Editor's Note: Understand employer obligations to establish a drug-free workplace.
Overview: The federal Drug-Free Workplace Act of 1988 requires that employers with certain government contracts or receiving federal grants provide and maintain a drug-free workplace.
As part of this, employees must be provided with a policy statement describing the drug-free workplace program, outlining prohibited substances and detailing the consequences for using such substances.
There may be different requirements depending on if the contractor or grantee is an individual or an organization. Similarly many states and municipalities also have Drug-Free Workplace Acts in place.
It is best practice for employers to develop a drug-free workplace policy and publish the policy in the employee handbook. Employees should be required to acknowledge that they consent to and understand the policy.
Further, employers should make sure that their drug-free workplace policy and program complies with applicable state and federal laws.
Lastly, the policy should be applied in a uniform manner and should not discriminate against employees.
Trends: Employers should be aware that the issue of legalization of marijuana for medical purposes in a handful of states has caused employers in these states some difficulty in maintaining a drug-free workplace.
Employers are dealing with the issue of how to balance an individual's right to use marijuana for medical reasons with how to enforce a drug-free workplace policy and program.
It is also impacting an employer's right to drug test both employees and applicants as well as whether it is permissible for employers to engage in preemplyoment inquiries regarding drug use and whether employers must accommodate medical marijuana that employees use after working hours and outside of the workplace.
Further, employers should be aware that the US Department of Transportation recently issued new guidelines prohibiting the use of medical marijuana for transportation workers in positions where safety is a primary concern.
Author: Beth P. Zoller, JD, Legal Editor
Vermont has become the ninth state to legalize recreational marijuana with Governor Phil Scott signing a law earlier this week.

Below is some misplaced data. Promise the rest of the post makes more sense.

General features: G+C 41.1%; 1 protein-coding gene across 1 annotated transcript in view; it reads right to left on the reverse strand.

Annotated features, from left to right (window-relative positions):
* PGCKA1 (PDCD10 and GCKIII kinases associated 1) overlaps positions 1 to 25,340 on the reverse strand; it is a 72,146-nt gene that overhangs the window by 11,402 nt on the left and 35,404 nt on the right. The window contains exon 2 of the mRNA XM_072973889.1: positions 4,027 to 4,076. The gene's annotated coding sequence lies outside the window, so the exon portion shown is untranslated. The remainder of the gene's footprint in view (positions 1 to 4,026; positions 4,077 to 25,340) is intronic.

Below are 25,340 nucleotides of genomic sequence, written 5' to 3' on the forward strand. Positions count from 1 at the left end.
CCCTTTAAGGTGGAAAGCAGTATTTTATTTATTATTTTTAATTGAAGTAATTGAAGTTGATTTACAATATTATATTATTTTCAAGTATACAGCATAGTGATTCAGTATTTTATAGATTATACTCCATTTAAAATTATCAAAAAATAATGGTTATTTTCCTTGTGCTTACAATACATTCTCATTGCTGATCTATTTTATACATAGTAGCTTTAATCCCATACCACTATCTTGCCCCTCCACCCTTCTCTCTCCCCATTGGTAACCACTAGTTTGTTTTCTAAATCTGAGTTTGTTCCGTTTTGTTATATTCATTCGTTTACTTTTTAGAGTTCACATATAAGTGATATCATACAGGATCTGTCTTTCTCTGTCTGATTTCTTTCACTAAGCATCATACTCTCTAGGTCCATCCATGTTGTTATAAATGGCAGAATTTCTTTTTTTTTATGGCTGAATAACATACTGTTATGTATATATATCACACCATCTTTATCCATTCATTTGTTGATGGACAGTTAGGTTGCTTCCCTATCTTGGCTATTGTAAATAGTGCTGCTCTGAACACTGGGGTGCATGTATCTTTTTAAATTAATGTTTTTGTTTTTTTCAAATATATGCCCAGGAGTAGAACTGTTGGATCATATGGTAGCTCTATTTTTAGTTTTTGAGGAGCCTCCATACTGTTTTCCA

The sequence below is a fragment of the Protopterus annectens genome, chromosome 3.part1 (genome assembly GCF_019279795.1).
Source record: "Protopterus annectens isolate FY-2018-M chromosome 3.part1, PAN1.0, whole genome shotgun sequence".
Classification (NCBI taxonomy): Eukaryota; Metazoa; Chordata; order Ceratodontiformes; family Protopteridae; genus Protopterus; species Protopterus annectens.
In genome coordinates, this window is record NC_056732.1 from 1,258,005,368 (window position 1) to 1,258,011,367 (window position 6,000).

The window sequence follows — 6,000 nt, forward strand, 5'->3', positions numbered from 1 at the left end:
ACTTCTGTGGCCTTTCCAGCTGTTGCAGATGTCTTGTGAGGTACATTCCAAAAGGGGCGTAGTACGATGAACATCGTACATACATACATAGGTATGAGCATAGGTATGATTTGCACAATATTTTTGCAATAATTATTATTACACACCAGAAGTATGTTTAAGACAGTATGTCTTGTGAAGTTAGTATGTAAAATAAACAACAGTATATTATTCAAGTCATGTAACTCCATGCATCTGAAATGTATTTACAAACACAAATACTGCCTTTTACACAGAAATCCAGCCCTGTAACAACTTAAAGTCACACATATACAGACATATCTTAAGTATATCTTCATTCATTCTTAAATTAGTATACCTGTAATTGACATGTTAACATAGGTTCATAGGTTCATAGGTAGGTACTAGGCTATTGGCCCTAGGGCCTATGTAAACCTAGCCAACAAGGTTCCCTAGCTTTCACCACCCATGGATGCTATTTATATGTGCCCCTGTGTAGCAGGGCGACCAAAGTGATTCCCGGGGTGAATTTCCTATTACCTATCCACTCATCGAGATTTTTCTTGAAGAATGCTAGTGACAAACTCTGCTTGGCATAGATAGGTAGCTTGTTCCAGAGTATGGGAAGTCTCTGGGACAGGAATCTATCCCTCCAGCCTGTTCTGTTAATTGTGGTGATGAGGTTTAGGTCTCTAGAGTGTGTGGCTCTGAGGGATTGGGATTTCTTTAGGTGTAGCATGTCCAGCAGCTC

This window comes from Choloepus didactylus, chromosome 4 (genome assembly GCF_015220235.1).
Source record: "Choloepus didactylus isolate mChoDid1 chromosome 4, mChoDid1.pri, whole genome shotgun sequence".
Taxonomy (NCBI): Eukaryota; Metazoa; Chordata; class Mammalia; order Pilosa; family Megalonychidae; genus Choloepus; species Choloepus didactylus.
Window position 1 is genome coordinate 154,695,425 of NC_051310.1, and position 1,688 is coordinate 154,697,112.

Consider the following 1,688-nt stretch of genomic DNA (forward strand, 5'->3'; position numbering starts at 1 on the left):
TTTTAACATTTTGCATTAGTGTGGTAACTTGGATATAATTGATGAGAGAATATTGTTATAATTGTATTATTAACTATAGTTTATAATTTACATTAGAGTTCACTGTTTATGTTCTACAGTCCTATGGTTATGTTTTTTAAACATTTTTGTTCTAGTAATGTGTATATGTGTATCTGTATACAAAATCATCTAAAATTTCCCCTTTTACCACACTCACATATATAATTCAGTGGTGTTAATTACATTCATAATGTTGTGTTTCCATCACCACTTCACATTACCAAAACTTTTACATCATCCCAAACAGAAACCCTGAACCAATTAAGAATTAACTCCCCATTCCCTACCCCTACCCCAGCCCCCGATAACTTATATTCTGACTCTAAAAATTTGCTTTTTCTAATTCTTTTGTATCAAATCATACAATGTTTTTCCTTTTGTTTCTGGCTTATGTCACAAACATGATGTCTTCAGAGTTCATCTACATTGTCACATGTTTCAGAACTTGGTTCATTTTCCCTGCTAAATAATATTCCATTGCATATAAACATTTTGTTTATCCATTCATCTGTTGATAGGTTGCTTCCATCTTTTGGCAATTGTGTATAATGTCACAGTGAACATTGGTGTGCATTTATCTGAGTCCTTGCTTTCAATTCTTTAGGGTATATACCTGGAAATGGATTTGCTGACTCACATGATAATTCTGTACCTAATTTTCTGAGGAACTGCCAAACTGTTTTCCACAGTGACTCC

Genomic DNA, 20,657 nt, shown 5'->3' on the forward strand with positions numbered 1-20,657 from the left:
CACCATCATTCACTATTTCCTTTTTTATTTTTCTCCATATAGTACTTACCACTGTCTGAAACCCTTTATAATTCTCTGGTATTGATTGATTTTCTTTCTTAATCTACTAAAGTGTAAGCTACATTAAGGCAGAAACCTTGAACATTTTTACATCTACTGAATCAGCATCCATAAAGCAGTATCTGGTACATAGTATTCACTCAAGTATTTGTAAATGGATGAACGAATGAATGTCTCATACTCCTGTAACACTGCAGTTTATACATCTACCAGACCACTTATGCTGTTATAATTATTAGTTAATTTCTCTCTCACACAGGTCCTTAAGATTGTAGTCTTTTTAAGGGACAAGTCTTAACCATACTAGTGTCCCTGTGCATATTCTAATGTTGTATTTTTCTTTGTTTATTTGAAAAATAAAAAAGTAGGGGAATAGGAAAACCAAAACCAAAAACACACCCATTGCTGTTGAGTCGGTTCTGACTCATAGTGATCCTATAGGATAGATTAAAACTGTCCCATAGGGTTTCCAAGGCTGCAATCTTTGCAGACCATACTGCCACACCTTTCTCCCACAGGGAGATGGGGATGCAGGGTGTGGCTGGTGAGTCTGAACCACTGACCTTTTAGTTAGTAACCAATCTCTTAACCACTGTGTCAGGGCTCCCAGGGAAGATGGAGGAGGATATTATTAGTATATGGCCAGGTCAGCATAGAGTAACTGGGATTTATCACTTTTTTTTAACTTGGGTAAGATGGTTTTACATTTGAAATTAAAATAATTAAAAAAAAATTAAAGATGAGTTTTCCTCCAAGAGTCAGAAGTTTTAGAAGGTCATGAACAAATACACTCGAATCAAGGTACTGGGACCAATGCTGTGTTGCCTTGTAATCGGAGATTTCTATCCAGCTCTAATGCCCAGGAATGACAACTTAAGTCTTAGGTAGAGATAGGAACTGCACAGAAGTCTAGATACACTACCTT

Attorney General Jeff Sessions has rescinded an Obama-era policy that instructed federal prosecutors to take a hands-off approach in states where marijuana is legal. In a Justice Department memo, Sessions said the previous guidance undermined the rule of law.
The Maine House of Representatives has upheld Governor Paul LePage's veto of a bill to legalize recreational marijuana sales in the state.
In a first-of-its-kind ruling, a federal district court has held that the federal marijuana ban does not preempt a Connecticut law protecting job applicants and employees from being discriminated against based on their lawful medical marijuana use.
The Massachusetts Supreme Judicial Court has ruled that a fired employee who failed a drug test because she was taking medical marijuana to treat Crohn's disease can sue her former employer for handicap discrimination.
This podcast examines the rapid growth of marijuana state legalization laws and what they mean for employer drug testing programs in a wide-ranging conversation with Jackson Lewis employment attorney Kathryn Russo.
It is important for an employer to know what it can and cannot do when it comes to drug and alcohol testing. XpertHR offers a number of tools and resources to help.
A Rhode Island court has held a company liable for refusing to hire a medical marijuana cardholder because she could not pass a preemployment drug test. It is a novel ruling not only in Rhode Island but nationwide.
HR guidance on developing a drug-free workplace policy and program that complies with state and federal law.